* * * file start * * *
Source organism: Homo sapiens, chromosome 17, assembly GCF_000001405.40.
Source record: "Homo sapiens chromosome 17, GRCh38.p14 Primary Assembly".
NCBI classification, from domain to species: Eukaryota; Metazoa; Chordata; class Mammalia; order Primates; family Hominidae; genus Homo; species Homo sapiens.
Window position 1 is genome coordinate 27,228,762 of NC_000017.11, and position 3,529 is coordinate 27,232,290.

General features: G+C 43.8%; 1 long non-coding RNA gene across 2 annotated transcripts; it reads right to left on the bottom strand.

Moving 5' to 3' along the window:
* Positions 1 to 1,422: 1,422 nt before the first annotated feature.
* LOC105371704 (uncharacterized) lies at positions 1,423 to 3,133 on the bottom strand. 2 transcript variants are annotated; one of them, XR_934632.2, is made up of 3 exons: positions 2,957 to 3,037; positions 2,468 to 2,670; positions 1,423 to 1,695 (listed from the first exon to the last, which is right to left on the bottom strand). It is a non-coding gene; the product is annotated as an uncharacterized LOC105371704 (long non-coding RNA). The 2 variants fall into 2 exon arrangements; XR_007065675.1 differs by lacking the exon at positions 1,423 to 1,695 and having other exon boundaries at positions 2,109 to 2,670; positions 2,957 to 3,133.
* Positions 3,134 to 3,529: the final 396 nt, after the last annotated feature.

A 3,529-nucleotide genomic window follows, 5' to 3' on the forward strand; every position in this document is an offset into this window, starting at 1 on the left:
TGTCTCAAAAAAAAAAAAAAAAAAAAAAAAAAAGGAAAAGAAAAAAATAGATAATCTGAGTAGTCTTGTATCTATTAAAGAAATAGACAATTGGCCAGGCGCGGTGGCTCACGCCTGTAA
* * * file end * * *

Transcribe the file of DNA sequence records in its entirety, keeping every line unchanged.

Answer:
Source organism: Homo sapiens, chromosome 17, assembly GCF_000001405.40.
Source record: "Homo sapiens chromosome 17, GRCh38.p14 Primary Assembly".
NCBI classification, from domain to species: Eukaryota; Metazoa; Chordata; class Mammalia; order Primates; family Hominidae; genus Homo; species Homo sapiens.
Window position 1 is genome coordinate 27,228,762 of NC_000017.11, and position 3,529 is coordinate 27,232,290.

General features: G+C 43.8%; 1 long non-coding RNA gene across 2 annotated transcripts; it reads right to left on the bottom strand.

Moving 5' to 3' along the window:
* Positions 1 to 1,422: 1,422 nt before the first annotated feature.
* LOC105371704 (uncharacterized) lies at positions 1,423 to 3,133 on the bottom strand. 2 transcript variants are annotated; one of them, XR_934632.2, is made up of 3 exons: positions 2,957 to 3,037; positions 2,468 to 2,670; positions 1,423 to 1,695 (listed from the first exon to the last, which is right to left on the bottom strand). It is a non-coding gene; the product is annotated as an uncharacterized LOC105371704 (long non-coding RNA). The 2 variants fall into 2 exon arrangements; XR_007065675.1 differs by lacking the exon at positions 1,423 to 1,695 and having other exon boundaries at positions 2,109 to 2,670; positions 2,957 to 3,133.
* Positions 3,134 to 3,529: the final 396 nt, after the last annotated feature.

A 3,529-nucleotide genomic window follows, 5' to 3' on the forward strand; every position in this document is an offset into this window, starting at 1 on the left:
TGTCTCAAAAAAAAAAAAAAAAAAAAAAAAAAAGGAAAAGAAAAAAATAGATAATCTGAGTAGTCTTGTATCTATTAAAGAAATAGACAATTGGCCAGGCGCGGTGGCTCACGCCTGTAA